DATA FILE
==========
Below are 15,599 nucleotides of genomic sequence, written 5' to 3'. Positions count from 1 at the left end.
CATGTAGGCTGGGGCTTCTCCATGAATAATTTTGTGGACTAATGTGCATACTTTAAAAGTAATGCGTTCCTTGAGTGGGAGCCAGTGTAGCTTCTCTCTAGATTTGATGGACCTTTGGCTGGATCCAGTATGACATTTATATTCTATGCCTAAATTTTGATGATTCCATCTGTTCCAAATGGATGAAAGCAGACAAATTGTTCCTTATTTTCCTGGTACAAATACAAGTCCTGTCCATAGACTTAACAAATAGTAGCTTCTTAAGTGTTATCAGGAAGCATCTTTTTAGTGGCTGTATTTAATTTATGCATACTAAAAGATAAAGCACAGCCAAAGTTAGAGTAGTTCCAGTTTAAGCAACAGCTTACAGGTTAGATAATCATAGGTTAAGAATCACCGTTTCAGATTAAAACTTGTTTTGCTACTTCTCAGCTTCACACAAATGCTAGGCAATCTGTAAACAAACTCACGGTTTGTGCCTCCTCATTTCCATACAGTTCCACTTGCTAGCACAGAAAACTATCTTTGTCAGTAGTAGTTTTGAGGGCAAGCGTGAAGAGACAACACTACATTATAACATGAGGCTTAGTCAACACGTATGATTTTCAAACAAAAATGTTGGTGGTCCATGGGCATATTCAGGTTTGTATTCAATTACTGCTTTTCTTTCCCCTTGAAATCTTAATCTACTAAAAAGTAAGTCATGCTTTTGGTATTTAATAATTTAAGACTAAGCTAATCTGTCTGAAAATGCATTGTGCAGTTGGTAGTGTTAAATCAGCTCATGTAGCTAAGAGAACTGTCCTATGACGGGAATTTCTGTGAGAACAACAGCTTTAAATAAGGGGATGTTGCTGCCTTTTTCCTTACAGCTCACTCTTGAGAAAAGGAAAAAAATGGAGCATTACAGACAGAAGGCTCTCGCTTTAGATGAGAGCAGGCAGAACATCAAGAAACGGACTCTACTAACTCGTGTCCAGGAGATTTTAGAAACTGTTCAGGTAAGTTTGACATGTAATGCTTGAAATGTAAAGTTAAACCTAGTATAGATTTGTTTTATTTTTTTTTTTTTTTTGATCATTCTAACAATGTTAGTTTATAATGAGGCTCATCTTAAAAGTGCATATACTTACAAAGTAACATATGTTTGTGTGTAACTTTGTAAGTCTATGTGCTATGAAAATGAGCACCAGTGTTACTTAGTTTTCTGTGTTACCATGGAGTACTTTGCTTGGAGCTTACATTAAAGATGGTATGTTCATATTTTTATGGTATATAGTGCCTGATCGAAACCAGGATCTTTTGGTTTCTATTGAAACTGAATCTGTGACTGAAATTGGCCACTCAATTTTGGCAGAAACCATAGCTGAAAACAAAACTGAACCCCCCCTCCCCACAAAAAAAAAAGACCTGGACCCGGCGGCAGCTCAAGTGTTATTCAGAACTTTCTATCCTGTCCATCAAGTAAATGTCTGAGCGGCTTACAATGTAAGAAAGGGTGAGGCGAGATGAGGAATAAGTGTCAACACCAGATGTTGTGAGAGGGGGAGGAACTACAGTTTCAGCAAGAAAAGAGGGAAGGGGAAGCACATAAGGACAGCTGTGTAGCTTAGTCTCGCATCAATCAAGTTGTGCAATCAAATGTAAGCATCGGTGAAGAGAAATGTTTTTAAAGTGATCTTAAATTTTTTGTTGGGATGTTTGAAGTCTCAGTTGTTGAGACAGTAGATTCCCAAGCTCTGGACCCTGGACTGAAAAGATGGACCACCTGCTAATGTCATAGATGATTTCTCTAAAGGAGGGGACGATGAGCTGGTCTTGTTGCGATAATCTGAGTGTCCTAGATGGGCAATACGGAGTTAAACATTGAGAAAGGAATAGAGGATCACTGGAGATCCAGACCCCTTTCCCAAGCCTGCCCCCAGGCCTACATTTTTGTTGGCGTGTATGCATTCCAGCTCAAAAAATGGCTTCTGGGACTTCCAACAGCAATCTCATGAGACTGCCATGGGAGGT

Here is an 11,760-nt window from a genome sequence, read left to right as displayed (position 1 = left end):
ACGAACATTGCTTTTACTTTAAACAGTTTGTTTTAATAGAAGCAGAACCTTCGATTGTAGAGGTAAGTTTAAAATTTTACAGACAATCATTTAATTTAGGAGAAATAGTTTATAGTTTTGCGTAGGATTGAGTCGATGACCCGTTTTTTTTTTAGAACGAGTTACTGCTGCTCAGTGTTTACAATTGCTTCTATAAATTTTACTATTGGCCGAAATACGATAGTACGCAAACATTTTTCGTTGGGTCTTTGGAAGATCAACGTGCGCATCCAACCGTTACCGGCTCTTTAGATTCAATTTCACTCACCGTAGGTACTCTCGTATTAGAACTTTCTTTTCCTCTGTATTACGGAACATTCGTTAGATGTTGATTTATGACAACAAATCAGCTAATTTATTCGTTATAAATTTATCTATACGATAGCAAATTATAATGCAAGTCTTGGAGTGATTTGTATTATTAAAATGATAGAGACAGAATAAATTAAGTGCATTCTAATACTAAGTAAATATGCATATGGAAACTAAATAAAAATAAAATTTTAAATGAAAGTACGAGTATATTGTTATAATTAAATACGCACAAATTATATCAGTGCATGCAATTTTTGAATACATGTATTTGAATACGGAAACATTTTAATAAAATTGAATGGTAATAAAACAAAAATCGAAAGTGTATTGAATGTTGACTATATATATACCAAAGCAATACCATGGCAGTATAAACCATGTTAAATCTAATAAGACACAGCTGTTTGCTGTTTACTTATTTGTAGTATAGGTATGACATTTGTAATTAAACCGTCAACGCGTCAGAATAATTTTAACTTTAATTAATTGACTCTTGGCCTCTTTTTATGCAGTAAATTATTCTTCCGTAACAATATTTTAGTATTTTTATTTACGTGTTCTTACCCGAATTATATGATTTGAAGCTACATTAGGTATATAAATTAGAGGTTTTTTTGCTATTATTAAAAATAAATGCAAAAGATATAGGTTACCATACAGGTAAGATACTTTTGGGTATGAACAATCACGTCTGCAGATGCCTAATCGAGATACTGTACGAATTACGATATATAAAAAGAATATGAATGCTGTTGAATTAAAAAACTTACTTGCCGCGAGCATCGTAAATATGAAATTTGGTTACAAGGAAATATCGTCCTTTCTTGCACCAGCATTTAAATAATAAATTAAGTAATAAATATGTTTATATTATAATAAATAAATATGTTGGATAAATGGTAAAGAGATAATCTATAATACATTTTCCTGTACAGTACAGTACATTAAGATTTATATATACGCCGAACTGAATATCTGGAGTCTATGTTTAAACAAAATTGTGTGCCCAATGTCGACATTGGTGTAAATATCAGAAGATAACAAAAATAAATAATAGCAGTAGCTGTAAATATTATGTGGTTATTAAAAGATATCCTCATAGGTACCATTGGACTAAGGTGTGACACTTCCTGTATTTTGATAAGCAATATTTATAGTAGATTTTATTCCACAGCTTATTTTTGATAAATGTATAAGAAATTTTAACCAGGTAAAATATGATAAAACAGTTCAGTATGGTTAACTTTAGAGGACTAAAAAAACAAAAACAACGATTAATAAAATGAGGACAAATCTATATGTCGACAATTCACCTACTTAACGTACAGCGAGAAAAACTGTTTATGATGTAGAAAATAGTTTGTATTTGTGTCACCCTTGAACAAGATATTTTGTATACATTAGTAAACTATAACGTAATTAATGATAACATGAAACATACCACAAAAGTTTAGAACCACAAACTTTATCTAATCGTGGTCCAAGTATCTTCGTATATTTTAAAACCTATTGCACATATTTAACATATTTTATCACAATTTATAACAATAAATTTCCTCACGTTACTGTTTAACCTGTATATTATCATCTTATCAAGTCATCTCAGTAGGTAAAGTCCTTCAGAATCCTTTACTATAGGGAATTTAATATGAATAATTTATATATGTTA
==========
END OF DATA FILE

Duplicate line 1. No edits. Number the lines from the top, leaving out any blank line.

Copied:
Below are 15,599 nucleotides of genomic sequence, written 5' to 3'. Positions count from 1 at the left end.